copy modules of the standard library make use of a class’s
__reduce__() method for customizing their pickle/copy process. They seem to have a consistent view of the first 5 elements of the returned tuple:
(func, args, state, listiter, dictiter) but the 6th element seems different. For
state_setter , a callable with signature
state_setter(obj, state)->None , but for
deepcopy with signature
deepcopy(arg: T, memo) -> T .
This seems to be unintentional, since the pickle documentation states:
As we shall see, pickle does not use directly the methods described above. In fact, these methods are part of the copy protocol which implements the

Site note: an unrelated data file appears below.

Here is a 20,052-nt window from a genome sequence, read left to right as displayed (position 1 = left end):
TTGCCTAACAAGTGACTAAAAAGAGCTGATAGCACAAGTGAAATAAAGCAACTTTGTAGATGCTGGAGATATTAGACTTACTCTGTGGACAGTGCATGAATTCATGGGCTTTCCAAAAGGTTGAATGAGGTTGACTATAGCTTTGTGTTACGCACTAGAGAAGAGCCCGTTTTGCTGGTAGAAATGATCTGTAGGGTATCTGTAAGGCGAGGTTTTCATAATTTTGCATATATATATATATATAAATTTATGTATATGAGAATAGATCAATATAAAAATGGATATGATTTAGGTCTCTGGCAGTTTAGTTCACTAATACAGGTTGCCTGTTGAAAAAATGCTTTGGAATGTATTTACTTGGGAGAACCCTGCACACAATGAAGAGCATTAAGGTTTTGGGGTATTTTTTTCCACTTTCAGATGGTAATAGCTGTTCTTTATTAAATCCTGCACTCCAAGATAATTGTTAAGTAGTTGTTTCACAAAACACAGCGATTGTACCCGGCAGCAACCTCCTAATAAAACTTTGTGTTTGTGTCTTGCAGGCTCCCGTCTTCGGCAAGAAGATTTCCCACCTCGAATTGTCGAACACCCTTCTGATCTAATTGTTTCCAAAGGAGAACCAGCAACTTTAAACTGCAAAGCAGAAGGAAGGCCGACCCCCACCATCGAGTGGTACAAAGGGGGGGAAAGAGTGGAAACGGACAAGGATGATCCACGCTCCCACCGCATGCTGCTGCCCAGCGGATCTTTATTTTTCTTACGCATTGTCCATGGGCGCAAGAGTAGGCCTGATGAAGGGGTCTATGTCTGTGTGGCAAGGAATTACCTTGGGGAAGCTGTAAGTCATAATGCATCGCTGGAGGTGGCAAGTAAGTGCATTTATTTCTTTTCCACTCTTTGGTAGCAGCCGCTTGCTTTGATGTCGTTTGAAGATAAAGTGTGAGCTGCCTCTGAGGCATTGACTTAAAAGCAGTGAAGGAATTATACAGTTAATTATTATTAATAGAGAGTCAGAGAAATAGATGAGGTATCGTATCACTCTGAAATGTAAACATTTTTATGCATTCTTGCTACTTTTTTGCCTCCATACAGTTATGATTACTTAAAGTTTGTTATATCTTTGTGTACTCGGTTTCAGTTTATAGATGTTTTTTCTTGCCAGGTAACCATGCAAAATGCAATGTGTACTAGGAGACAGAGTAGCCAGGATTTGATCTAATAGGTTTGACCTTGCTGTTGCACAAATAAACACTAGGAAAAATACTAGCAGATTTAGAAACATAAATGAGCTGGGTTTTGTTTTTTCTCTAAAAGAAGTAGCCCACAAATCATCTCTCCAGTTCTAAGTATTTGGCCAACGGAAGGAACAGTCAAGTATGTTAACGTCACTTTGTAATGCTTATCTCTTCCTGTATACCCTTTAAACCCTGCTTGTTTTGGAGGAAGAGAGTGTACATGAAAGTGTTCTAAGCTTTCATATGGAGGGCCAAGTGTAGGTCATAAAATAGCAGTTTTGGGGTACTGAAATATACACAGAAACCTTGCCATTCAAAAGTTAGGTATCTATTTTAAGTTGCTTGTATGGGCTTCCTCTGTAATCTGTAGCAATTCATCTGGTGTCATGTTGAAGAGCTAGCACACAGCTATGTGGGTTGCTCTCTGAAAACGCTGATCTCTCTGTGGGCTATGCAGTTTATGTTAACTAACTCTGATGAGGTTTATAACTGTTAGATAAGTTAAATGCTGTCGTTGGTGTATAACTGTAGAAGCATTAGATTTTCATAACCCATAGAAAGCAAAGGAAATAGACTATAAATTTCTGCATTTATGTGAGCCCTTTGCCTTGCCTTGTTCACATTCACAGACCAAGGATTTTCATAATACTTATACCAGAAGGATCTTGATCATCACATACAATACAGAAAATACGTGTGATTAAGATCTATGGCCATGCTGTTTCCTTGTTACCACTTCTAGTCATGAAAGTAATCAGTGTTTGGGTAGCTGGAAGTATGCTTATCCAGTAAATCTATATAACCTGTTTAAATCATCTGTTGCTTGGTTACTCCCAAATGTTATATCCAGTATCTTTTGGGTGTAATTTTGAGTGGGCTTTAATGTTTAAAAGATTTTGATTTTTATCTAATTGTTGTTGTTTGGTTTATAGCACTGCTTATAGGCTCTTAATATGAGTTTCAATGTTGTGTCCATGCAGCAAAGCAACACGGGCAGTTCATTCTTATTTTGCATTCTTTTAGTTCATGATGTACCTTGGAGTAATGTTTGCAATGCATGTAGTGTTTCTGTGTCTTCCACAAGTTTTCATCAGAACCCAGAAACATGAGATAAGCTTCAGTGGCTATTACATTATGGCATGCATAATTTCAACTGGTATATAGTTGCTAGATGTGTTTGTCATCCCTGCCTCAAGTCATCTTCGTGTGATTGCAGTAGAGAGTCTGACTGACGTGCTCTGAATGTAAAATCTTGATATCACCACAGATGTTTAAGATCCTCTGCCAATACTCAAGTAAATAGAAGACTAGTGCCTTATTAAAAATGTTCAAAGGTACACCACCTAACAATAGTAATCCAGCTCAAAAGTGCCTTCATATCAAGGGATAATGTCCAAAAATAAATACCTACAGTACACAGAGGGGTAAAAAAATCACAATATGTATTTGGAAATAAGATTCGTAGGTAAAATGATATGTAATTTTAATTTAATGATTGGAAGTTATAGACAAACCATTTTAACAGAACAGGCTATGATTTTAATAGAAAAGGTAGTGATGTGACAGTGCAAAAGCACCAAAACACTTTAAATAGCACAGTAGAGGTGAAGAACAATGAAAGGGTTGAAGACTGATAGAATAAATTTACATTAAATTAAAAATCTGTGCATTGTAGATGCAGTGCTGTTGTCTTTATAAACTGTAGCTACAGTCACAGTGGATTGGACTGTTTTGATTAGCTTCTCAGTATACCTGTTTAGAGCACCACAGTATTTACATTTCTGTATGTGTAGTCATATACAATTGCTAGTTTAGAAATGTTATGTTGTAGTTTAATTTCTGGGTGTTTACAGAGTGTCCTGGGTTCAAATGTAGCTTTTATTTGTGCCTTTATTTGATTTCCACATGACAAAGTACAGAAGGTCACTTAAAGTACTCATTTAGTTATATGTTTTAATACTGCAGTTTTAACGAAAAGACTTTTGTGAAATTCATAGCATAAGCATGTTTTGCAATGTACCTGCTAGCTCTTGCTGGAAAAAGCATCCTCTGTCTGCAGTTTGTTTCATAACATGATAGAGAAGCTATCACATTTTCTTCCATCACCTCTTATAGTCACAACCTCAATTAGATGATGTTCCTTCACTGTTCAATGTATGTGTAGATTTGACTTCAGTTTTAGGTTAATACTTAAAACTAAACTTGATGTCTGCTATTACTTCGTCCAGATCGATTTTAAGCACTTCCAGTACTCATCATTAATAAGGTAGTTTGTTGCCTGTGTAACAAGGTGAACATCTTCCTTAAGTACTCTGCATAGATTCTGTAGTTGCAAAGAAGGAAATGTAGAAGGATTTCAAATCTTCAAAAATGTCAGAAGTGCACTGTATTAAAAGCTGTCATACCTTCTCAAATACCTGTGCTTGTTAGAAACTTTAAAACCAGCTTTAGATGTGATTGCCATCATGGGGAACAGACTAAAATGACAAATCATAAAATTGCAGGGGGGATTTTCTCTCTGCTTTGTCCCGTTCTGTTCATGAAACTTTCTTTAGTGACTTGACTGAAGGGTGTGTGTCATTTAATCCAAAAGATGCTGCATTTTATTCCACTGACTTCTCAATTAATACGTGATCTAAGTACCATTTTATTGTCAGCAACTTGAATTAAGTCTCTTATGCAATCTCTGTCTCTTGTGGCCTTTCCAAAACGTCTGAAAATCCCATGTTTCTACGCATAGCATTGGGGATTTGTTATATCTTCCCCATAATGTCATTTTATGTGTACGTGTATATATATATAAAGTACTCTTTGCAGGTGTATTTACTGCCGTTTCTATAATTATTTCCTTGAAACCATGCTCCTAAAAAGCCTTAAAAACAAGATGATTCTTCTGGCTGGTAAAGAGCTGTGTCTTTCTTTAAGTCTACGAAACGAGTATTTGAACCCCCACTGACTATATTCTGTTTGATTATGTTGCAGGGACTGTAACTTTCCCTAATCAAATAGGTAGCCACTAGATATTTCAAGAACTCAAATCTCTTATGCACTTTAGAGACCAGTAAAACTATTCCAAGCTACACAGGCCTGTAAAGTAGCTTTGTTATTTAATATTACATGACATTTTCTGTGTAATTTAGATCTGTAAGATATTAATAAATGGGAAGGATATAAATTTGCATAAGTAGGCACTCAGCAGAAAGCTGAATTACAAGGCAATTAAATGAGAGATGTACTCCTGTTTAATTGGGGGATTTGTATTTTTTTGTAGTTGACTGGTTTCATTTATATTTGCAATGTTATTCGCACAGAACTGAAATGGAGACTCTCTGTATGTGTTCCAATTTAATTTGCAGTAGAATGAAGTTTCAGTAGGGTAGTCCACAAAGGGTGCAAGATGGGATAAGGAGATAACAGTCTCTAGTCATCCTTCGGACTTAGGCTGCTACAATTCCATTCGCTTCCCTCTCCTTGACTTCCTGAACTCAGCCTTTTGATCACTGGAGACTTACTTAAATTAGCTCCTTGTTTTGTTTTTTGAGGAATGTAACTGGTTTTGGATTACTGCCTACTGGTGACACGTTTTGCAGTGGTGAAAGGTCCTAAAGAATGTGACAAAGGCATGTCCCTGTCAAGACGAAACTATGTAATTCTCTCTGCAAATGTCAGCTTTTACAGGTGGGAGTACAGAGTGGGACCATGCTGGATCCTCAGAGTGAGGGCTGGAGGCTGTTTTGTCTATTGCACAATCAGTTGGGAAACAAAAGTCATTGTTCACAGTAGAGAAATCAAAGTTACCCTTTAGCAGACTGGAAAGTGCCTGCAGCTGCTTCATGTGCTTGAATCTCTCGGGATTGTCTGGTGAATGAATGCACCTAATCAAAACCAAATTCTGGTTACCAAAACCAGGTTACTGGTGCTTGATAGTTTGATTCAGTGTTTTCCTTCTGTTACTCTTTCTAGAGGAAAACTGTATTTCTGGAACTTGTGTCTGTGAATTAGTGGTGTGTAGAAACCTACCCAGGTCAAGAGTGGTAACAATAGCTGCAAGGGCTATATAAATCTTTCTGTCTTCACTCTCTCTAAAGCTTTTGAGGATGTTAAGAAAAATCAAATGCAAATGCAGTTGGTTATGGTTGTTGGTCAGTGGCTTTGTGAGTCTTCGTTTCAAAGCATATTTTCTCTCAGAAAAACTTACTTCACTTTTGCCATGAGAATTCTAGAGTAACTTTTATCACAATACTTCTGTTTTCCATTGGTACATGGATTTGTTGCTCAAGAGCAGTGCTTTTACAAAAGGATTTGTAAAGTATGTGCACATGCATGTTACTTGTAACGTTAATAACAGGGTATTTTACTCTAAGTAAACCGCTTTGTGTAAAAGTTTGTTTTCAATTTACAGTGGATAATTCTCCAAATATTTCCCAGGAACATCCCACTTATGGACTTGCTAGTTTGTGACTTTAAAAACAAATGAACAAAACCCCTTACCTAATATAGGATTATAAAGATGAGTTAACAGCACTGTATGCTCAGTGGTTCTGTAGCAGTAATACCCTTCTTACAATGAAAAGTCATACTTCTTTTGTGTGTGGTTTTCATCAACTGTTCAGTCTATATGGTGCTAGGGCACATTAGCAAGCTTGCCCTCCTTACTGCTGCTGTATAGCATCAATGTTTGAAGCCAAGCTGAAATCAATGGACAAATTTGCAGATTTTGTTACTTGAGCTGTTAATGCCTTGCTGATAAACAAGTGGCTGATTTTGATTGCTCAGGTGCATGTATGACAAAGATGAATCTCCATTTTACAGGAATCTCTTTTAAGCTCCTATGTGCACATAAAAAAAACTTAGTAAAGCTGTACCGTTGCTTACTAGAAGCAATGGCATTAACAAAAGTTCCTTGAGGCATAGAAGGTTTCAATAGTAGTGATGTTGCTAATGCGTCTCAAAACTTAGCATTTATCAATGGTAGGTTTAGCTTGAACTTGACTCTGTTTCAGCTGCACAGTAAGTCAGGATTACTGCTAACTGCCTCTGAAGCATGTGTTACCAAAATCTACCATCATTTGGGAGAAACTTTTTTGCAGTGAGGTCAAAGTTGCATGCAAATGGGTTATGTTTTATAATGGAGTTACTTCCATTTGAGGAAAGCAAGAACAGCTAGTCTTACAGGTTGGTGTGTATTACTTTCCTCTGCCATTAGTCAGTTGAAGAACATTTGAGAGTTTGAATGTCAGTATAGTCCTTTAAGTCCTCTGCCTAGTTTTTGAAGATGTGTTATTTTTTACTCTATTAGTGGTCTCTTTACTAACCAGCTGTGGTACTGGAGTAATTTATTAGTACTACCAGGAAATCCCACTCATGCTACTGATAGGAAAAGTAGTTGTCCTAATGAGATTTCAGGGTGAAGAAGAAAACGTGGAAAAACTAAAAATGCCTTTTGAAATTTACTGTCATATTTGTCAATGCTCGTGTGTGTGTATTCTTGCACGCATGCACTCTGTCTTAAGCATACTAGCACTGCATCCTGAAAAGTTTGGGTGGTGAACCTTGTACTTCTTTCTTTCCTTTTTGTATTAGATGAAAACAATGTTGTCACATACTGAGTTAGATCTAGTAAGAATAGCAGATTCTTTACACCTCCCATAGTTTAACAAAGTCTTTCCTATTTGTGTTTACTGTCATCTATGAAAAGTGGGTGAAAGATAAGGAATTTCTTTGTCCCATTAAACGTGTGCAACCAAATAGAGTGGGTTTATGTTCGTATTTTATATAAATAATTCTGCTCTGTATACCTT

__reduce__()special method. The copy protocol provides a unified interface for retrieving the data necessary for pickling and copying objects. 4
It seems like in order to make a class definition for
__reduce__() returning all 6 elements, then the
__reduce__() would have to do something very awkward like examining its call stack in order to determine if it is being called in pickle or copy context in order to return an appropriate callable? (Naively providing the same callable in both contexts would cause errors for one or the other).
Is the situation that the 6th element is unsafe to return for a class that supports both pickle and copy (in which case the documentation of pickle and copy should be updated with this caveat) or is there some way to fix the APIs eg maybe providing an
in_pickle_context_q() helper to package up the fragile stack inspection?